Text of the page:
Sunday, August 24, 2008

Plum jam, sort of...

Because I have been cooking since I was a teenager (the legend goes: my mom caught chicken pox from me, when I was thirteen, and dictated recipes from her sickbed. The first thing I cooked was short ribs braised in red wine with bayleaves and juniper berries; the second, roast chicken - bird-bread is another story and belongs to my childhood: it involved bent beaks and derisive laughter from my brothers) and because my mother was a wonderful teacher - very much inspired by Elizabeth David - example and mentor, along with Señor Christie, written about in these posts; because I read copiously the introductions to many recipe books by Michelin-starred chefs (Troisgros, Vergé, Raymond Blanc, Georges Blanc, brothers Roux) brought back by my parents from their travels - always the best parts of the books because they spoke of childhood and philosophy and principle - and then worked my way right through the books; and because I was privileged enough to have eaten (a handful of times) at seriously serious, Michelin-starred restaurants and had a good taste memory...; and because my reading and eating expanded beyond the French influence, later, and Marcella Hazan, Ruth Grey and Rose Rogers (Italian), Dianna Kennedy, Rick Bayless (South O' the Border), Paula Wolfert and Claudia Roden (Middle East and North Africa), Charmaine Solomon, Jeffrey Alford and Naomi Duguid (Southern Asia) were significant early influences and teachers, from their pages and in some cases, restaurants...(phew): there is not that much that I have not cooked.

I mean, that's relative. Of course. But generally, mousses, soufflés, terrines and pâtés and torchons of foie gras (well, once), daubes, stews, casseroles, moles (the dish not the animal), roasts, confits, cassoulets, consommés, sauces, crusts and bread, jellies and syllabubs, ice creams, tartes tatins, and crême brulée, are to me as intimidating as breathing (although more concentration is required...), and a lot better tasting.

But jam. This year has taught me about jam. I have made jam before, but for the first time I started early in the season and have been jam making solidly as the next fruits ripen. So I now know what I had forgotten: that the best teacher is repetition. Don't fret if your first and second and third roast chickens are not quite right. The next one may be. You will learn every time you make one, what works, what doesn't, what it looks like, smells like, sounds like. Cooking is as much about listening as it is about watching and tasting. And shopping, and choosing.

Today I made plum jam, my first, and it is very pretty. I haven't tasted it yet, but I will for breakfast tomorrow. But this, the fifth batch of jam this summer, is really the first time I felt quite comfortable with the process, and not overly anxious. I recognized signs and waited and relaxed, but not too much, and knew when it sounded right, beyond the hallowed two drips that must form on the side of a spoon before it is ready.

Plums rinsing...

Sugar syrup after fruit is covered overnight with organic sugar...

What I now call First Foam and Second be skimmed.

Sticky spoons.

Almost an empty pot...

Jam lined up and tomatoes in the background for gazpacho, and, as it turned out, a tomatini.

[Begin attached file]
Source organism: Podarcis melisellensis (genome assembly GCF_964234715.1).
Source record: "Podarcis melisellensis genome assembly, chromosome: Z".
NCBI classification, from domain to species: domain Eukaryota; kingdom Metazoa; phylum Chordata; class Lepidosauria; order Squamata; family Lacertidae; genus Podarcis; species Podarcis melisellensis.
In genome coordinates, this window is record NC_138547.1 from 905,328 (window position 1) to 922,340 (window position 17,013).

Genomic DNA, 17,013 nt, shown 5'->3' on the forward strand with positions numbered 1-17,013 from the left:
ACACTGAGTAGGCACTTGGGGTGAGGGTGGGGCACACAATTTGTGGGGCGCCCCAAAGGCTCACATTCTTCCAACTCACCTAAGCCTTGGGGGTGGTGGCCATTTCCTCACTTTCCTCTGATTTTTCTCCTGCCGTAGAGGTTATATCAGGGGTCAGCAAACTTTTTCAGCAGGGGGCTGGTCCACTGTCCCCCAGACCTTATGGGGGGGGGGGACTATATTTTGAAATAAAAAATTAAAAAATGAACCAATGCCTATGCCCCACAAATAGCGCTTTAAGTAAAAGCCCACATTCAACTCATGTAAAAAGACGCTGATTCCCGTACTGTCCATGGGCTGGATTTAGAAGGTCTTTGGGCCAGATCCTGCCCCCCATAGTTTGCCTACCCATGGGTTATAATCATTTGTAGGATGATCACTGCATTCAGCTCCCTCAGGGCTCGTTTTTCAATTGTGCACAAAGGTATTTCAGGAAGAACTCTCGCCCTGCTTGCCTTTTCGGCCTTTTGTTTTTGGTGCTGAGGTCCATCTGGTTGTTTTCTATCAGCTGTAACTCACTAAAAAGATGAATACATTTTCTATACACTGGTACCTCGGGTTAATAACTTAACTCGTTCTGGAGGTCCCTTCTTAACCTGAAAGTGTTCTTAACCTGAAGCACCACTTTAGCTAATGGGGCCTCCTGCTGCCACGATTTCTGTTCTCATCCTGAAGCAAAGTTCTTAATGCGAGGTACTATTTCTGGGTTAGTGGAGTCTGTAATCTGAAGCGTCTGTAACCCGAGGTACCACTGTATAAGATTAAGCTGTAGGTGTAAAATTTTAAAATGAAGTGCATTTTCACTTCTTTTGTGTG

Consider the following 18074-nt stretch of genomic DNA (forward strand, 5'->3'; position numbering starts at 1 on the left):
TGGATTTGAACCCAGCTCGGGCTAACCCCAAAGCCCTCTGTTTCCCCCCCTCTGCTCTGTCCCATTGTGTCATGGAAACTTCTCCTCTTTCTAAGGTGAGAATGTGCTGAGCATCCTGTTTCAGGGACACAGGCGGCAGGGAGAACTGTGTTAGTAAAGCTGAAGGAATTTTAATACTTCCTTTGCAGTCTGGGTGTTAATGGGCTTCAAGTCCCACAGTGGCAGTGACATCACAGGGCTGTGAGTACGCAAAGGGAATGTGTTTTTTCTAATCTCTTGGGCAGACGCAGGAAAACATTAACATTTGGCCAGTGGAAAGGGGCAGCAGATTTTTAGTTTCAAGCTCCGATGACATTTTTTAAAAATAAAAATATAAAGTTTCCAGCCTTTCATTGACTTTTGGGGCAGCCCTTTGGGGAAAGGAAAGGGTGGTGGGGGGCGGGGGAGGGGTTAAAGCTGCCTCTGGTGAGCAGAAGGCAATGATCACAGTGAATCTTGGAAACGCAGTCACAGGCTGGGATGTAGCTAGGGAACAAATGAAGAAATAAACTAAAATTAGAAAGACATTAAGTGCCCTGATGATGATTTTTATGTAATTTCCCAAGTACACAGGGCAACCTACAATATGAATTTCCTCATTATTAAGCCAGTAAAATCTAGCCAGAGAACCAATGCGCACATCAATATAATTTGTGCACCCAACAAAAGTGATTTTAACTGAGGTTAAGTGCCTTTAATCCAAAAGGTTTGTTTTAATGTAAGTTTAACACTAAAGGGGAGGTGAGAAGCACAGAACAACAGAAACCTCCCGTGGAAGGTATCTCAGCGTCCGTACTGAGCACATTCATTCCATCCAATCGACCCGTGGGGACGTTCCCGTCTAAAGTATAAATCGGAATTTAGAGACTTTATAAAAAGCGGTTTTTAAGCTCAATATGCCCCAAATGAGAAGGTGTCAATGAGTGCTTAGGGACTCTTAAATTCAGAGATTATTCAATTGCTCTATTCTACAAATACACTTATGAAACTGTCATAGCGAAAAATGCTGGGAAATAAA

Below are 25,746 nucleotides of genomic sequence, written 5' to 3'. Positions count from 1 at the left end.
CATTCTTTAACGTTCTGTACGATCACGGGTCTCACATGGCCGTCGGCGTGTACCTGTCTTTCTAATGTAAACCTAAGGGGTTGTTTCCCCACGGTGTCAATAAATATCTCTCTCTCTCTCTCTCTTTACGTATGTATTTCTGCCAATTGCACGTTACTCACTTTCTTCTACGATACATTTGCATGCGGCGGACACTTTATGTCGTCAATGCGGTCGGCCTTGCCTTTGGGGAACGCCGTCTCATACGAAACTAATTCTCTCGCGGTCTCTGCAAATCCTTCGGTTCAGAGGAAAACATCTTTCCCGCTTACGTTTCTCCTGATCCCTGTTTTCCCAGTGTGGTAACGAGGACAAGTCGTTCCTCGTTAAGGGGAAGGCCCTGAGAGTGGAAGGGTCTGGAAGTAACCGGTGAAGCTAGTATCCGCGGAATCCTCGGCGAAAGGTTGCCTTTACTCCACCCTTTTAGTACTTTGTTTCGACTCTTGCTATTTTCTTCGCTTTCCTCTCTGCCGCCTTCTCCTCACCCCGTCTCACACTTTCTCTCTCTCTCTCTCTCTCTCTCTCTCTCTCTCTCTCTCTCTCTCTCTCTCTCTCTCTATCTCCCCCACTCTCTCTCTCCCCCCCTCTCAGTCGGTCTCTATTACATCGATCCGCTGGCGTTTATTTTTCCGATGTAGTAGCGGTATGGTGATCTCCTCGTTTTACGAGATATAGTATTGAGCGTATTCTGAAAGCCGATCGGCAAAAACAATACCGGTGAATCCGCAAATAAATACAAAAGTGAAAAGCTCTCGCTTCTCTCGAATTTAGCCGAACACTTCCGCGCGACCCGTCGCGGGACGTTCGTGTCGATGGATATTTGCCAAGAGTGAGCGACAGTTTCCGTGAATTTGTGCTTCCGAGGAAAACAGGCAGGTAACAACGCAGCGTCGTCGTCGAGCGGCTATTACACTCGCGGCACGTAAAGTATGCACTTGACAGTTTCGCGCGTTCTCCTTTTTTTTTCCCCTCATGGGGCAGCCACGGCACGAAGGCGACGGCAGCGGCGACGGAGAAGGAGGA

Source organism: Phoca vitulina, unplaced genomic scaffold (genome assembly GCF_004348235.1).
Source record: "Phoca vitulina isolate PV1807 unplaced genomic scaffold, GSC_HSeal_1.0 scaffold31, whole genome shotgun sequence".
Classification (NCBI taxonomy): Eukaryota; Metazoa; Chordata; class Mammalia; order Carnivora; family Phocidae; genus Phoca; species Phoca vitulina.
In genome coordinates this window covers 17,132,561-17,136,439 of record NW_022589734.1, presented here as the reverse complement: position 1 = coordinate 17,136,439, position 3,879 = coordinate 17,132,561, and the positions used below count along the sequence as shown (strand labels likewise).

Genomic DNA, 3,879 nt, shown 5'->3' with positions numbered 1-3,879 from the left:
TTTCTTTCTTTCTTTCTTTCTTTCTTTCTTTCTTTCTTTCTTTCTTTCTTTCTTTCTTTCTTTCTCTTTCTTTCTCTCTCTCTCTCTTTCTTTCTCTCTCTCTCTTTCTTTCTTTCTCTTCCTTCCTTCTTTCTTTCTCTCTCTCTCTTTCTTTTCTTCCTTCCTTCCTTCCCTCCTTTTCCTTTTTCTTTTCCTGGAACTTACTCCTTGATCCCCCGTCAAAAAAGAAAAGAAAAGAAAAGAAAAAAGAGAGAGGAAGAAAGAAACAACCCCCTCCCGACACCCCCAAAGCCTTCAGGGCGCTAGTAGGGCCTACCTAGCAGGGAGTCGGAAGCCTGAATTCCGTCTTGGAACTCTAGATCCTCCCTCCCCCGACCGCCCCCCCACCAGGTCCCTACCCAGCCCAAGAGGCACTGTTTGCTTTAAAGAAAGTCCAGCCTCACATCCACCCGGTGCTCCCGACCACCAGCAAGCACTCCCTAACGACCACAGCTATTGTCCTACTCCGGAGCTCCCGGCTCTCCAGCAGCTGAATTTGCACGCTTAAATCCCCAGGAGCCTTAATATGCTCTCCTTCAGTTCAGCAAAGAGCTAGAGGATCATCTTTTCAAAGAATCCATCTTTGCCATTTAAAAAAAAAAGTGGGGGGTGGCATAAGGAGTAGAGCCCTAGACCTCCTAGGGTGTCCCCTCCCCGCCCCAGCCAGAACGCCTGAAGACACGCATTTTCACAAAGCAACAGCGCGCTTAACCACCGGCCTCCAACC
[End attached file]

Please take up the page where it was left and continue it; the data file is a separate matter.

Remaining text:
1. 66, lovely.

    i have gone down a few of the same roads you have, with respect to food. there is a paula wolfert anecdote that i replay -- not just because it's about how to make bastilla correctly (which is fascinating), but because between the lines, it's about how to live life fully -- because it's just perfect.

    my jam story: strawberry guavas harvested off the wild fern forest floor on the big island with my dear friend when slightly, erm ... high. back at the coffee shack we made jam with peppercorns and with butter (mistake but mmmmmmm); and generally learned what not to do when canning but oh! was it tasty.

    have an amazing breakfast in the morning!


  2. It is indeed a long sentence. But so is the story it tells. And far from over. :-)

  3. Now Pritha, that sounds like a story. Are you in Hawaii?? Ferns, strawberry guavas (in South Africa we call them cherry guavas...)

    Yes, lots to learn VINCENT! Hey, can go back to calling you by your name! No more subterfuge! My goodness! Is that a fish you are holding???? :-) No, it's holding you, I forgot...hey, do you want a new photo up on the blog? We have so many choices now.

  4. LOL, this is an orgy of codewords revealed. ;-)

  5. Um, pardon my interruption, but I was wondering how many lbs of plums you bought to yield the jam?

  6. Ms Hound:

    6 pounds, my dear. And a quarter pound of sugar per pound of fruit, plus juice of two limes near the end. If you use pectin you can use less suagr and it also cooks for less time.

  7. I live in Brooklyn, Marie. None of those guavas here. Lots of waterbugs tho' that my cat is afraid of. Doesn't seem an equitable trade-off, right?

    Was just on skype earlier today with my on-again/off-again in Delhi and he was teasing me about what's in season in the markets there. And reminding me that he couldn't care less, as he's a fruit hater.

    unfairness, all around.


  8. Pritha - Brooklyn!

    So where was the big island?

    Your cat and my cat should team up against waterbugs.

  9. My cat needs to get schooled by Estorbo!

    The last time I was on the Big Island was three years ago. The jam happening took place in 1997.



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